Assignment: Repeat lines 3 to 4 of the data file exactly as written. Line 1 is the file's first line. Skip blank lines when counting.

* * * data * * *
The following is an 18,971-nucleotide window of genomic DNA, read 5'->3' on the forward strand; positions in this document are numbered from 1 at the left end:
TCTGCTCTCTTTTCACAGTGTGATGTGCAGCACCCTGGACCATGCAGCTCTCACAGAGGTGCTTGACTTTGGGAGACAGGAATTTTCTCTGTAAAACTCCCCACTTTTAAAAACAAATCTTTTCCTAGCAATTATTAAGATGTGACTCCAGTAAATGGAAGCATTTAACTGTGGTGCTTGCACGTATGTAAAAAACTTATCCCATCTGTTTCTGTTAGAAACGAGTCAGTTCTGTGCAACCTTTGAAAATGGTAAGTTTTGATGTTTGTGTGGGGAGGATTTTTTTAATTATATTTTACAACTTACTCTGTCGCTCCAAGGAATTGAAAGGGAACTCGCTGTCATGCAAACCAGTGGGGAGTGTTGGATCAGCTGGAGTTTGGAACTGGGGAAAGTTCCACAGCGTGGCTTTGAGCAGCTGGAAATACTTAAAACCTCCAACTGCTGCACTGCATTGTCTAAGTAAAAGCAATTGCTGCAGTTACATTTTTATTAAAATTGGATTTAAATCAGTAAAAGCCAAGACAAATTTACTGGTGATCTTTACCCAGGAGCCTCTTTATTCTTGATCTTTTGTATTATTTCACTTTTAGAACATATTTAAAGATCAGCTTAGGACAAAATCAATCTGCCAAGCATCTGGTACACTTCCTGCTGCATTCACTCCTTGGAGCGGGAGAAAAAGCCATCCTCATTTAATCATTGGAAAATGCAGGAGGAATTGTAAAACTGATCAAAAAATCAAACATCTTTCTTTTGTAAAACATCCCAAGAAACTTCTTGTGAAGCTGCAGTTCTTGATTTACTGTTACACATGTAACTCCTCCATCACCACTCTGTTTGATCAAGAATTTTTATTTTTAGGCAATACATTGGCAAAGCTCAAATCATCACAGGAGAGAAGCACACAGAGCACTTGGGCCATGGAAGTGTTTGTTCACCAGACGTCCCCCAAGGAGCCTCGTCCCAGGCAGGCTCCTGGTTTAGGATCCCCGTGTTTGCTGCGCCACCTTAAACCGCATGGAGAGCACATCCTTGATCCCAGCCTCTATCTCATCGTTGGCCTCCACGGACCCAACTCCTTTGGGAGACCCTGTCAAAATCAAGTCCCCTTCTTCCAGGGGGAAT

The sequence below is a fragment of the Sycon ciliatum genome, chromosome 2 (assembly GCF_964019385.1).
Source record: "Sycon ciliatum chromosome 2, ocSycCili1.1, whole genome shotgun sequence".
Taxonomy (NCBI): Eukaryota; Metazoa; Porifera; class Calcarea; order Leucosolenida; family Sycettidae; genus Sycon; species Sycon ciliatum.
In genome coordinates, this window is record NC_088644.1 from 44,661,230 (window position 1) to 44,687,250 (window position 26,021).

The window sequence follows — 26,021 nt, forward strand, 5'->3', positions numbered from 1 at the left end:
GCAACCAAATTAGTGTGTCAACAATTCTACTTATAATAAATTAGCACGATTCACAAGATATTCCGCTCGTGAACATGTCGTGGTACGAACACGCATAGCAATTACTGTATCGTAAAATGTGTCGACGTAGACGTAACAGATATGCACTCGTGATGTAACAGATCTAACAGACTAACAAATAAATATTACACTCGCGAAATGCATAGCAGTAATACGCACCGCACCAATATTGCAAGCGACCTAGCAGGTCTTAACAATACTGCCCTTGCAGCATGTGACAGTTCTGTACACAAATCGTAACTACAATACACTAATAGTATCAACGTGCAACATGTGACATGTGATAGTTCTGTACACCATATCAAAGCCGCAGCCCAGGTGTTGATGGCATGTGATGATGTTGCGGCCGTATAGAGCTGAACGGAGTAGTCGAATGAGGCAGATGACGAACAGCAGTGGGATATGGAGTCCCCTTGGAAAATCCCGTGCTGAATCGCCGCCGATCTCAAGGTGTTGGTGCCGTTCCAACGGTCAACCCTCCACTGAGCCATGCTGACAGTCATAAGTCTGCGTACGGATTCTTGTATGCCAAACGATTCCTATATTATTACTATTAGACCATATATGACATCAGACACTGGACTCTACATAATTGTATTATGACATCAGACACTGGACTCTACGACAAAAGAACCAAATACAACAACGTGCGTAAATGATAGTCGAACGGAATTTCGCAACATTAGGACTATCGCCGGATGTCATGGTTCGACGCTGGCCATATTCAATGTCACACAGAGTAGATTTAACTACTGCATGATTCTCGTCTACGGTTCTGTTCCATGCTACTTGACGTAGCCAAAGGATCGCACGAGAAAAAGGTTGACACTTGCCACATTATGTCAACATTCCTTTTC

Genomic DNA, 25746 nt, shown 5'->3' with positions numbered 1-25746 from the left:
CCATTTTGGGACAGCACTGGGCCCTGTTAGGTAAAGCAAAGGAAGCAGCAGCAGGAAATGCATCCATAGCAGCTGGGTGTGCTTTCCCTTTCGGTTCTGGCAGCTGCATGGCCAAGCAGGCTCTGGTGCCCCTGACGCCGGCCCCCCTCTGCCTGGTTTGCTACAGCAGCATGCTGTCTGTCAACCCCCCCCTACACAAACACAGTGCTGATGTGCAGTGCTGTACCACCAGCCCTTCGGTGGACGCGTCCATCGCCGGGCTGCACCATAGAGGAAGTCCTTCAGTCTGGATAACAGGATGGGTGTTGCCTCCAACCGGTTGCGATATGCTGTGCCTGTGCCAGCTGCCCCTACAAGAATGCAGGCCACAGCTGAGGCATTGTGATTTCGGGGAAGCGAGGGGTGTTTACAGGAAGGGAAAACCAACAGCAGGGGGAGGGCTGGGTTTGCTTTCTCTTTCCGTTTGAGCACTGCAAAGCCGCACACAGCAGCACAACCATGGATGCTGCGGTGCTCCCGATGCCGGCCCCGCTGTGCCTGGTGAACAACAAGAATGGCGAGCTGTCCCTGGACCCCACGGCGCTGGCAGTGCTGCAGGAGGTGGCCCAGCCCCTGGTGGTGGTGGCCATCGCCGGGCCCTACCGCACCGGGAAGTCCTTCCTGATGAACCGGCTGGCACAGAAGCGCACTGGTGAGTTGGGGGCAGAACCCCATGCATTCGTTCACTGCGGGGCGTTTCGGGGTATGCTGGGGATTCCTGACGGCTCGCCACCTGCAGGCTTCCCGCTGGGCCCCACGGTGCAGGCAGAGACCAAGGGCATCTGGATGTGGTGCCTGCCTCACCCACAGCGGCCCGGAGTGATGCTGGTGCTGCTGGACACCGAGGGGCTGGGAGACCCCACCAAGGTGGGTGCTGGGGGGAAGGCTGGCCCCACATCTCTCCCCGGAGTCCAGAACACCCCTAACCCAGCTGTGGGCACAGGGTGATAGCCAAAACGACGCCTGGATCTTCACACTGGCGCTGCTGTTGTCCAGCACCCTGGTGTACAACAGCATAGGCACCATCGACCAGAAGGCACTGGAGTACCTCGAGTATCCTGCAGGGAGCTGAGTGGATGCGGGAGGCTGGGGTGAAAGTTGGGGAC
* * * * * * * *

The sequence below is a fragment of the Sycon ciliatum genome, chromosome 2 (assembly GCF_964019385.1).
Source record: "Sycon ciliatum chromosome 2, ocSycCili1.1, whole genome shotgun sequence".